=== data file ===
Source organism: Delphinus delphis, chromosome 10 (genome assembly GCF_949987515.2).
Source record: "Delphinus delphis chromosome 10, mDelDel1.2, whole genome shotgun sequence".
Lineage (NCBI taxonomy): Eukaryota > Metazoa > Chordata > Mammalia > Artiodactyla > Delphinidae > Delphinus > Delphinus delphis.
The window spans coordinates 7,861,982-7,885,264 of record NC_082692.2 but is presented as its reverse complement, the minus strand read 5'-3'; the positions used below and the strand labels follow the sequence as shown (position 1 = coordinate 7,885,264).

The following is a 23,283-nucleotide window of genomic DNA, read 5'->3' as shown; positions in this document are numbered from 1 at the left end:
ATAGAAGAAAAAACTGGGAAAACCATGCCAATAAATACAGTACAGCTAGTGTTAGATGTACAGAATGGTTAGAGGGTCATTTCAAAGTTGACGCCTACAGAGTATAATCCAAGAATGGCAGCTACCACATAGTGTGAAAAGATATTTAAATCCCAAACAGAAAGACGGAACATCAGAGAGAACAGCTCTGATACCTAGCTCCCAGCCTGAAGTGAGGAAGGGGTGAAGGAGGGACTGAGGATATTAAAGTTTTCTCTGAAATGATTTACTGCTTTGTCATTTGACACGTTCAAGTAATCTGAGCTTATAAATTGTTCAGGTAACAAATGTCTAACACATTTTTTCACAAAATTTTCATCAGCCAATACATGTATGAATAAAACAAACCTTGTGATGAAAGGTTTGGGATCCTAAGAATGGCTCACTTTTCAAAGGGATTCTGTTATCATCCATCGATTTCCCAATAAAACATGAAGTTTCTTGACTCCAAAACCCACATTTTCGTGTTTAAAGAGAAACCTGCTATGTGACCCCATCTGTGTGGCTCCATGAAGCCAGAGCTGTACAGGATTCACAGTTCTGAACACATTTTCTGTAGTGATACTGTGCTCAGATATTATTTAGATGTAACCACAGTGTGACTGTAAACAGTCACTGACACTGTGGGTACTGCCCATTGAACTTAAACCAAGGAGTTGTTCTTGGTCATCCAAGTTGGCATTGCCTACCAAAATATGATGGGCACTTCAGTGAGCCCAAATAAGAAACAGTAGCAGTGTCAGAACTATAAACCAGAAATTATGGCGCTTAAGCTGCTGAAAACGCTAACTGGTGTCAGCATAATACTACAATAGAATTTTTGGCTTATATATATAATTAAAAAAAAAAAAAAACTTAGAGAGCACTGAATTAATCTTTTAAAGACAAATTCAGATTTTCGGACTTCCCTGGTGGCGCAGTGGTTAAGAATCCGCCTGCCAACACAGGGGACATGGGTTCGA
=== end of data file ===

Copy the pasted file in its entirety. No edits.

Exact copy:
Source organism: Delphinus delphis, chromosome 10 (genome assembly GCF_949987515.2).
Source record: "Delphinus delphis chromosome 10, mDelDel1.2, whole genome shotgun sequence".
Lineage (NCBI taxonomy): Eukaryota > Metazoa > Chordata > Mammalia > Artiodactyla > Delphinidae > Delphinus > Delphinus delphis.
The window spans coordinates 7,861,982-7,885,264 of record NC_082692.2 but is presented as its reverse complement, the minus strand read 5'-3'; the positions used below and the strand labels follow the sequence as shown (position 1 = coordinate 7,885,264).

The following is a 23,283-nucleotide window of genomic DNA, read 5'->3' as shown; positions in this document are numbered from 1 at the left end:
ATAGAAGAAAAAACTGGGAAAACCATGCCAATAAATACAGTACAGCTAGTGTTAGATGTACAGAATGGTTAGAGGGTCATTTCAAAGTTGACGCCTACAGAGTATAATCCAAGAATGGCAGCTACCACATAGTGTGAAAAGATATTTAAATCCCAAACAGAAAGACGGAACATCAGAGAGAACAGCTCTGATACCTAGCTCCCAGCCTGAAGTGAGGAAGGGGTGAAGGAGGGACTGAGGATATTAAAGTTTTCTCTGAAATGATTTACTGCTTTGTCATTTGACACGTTCAAGTAATCTGAGCTTATAAATTGTTCAGGTAACAAATGTCTAACACATTTTTTCACAAAATTTTCATCAGCCAATACATGTATGAATAAAACAAACCTTGTGATGAAAGGTTTGGGATCCTAAGAATGGCTCACTTTTCAAAGGGATTCTGTTATCATCCATCGATTTCCCAATAAAACATGAAGTTTCTTGACTCCAAAACCCACATTTTCGTGTTTAAAGAGAAACCTGCTATGTGACCCCATCTGTGTGGCTCCATGAAGCCAGAGCTGTACAGGATTCACAGTTCTGAACACATTTTCTGTAGTGATACTGTGCTCAGATATTATTTAGATGTAACCACAGTGTGACTGTAAACAGTCACTGACACTGTGGGTACTGCCCATTGAACTTAAACCAAGGAGTTGTTCTTGGTCATCCAAGTTGGCATTGCCTACCAAAATATGATGGGCACTTCAGTGAGCCCAAATAAGAAACAGTAGCAGTGTCAGAACTATAAACCAGAAATTATGGCGCTTAAGCTGCTGAAAACGCTAACTGGTGTCAGCATAATACTACAATAGAATTTTTGGCTTATATATATAATTAAAAAAAAAAAAAAACTTAGAGAGCACTGAATTAATCTTTTAAAGACAAATTCAGATTTTCGGACTTCCCTGGTGGCGCAGTGGTTAAGAATCCGCCTGCCAACACAGGGGACATGGGTTCGA